The Astronaut Inventor’s Best Friend, 35 USC §105

US patent law protections inventions in outer space. Maybe I'll get to ride a Dragon to work one day!

For more than 100 years, aviation and aerospace companies have been at the forefront of American and global innovation. The internet is a truly powerful and amazing tool for communication and commerce. It is the very reason you’re able to read this niche-among-niches blog! But a lot of the reality of this modern information age could not be realized without aviation and aerospace companies straining and breaking the bonds of the “possible.” Without next day air package delivery, Amazon.com wouldn’t be able to compete as effectively with traditional brick-and-mortar retailers. Modern communications and media companies, especially television providers simply could not exist or compete without constellations of satellites transmitting their signals around the globe. The United States is by-and-large the innovation center of the world with respect to these modern aerospace technologies and the US has a robust system in place to protect the rights of inventors and encourage innovation, but those laws are territorial. So are space-related inventions and their creators stripped of protection once they enter space? US inventors of items designed for use in space can rest easy knowing that their patent rights still exist, even in outer space, because of a unique US law, 35 USC §105.

The United States is unique in that it has a law that directly addresses the general applicability of its patent laws on objects in outer space. 35 USC §105 “Inventions in outer space” was enacted in 1990 to clarify that US patent law applies to “any invention made, used or sold in outer space on a space object…under the jurisdiction or control of the United States.” For the purposes of this law, anything that happens on spacecraft under the jurisdiction or control of the United States is treated like it happens on US soil. That means, among other things, that the patent laws fully apply, unless the exceptions to the law (shown below in the full text of the law) apply.

This law does not “apply to “any process, machine, article of manufacture, or composition of matter, an embodiment of which was launched prior to the date of enactment of this Act.” 104 Stat. 2864. But for new objects, like the upcoming Falcon 9 COTS Demo Flight 2, patented items aboard the rocket retain their protections! And infringement can, in theory, occur on the Falcon 9 and its Dragon capsule payload, even in space.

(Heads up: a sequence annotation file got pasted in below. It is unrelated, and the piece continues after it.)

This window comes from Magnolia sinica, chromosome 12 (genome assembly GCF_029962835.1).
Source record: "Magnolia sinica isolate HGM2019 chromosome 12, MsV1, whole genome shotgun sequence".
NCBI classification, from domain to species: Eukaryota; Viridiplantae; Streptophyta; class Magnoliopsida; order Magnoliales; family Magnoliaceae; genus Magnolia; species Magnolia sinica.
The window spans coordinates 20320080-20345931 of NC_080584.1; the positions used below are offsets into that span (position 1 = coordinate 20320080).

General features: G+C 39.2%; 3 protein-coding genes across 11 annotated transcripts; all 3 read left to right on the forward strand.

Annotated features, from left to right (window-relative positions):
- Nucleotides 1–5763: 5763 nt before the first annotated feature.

35 U.S.C. 105 Inventions in outer space.

(a) Any invention made, used, or sold in outer space on a space object or component thereof under the jurisdiction or control of the United States shall be considered to be made, used or sold within the United States for the purposes of this title, except with respect to any space object or component thereof that is specifically identified and otherwise provided for by an international agreement to which the United States is a party, or with respect to any space object or component thereof that is carried on the registry of a foreign state in accordance with the Convention on Registration of Objects Launched into Outer Space.

(b) Any invention made, used, or sold in outer space on a space object or component thereof that is carried on the registry of a foreign state in accordance with the Convention on Registration of Objects Launched into Outer Space, shall be considered to be made, used, or sold within the United States for the purposes of this title if specifically so agreed in an international agreement between the United States and the state of registry.

Happy creating!

6 thoughts on “The Astronaut Inventor’s Best Friend, 35 USC §105

  1. Very cool, had no idea that the US passed this law or that it was even necessary. Would planets (or the moon) be considered a “space object” for the purposed of this law?

  2. Great question Steve! The term “space object” actually refers to man-made objects, such as the space station, the Shuttle, rockets, satellites, landers, and the like, regardless of where they ultimately end up. For example, when a GLXP competitor flies their rover to the Moon, it will be a space object for the purposes of this law! The United States will likely be the registered launching state for GLXP teams, therefore US patent law may apply as their rovers are exploring the surface of the Moon!

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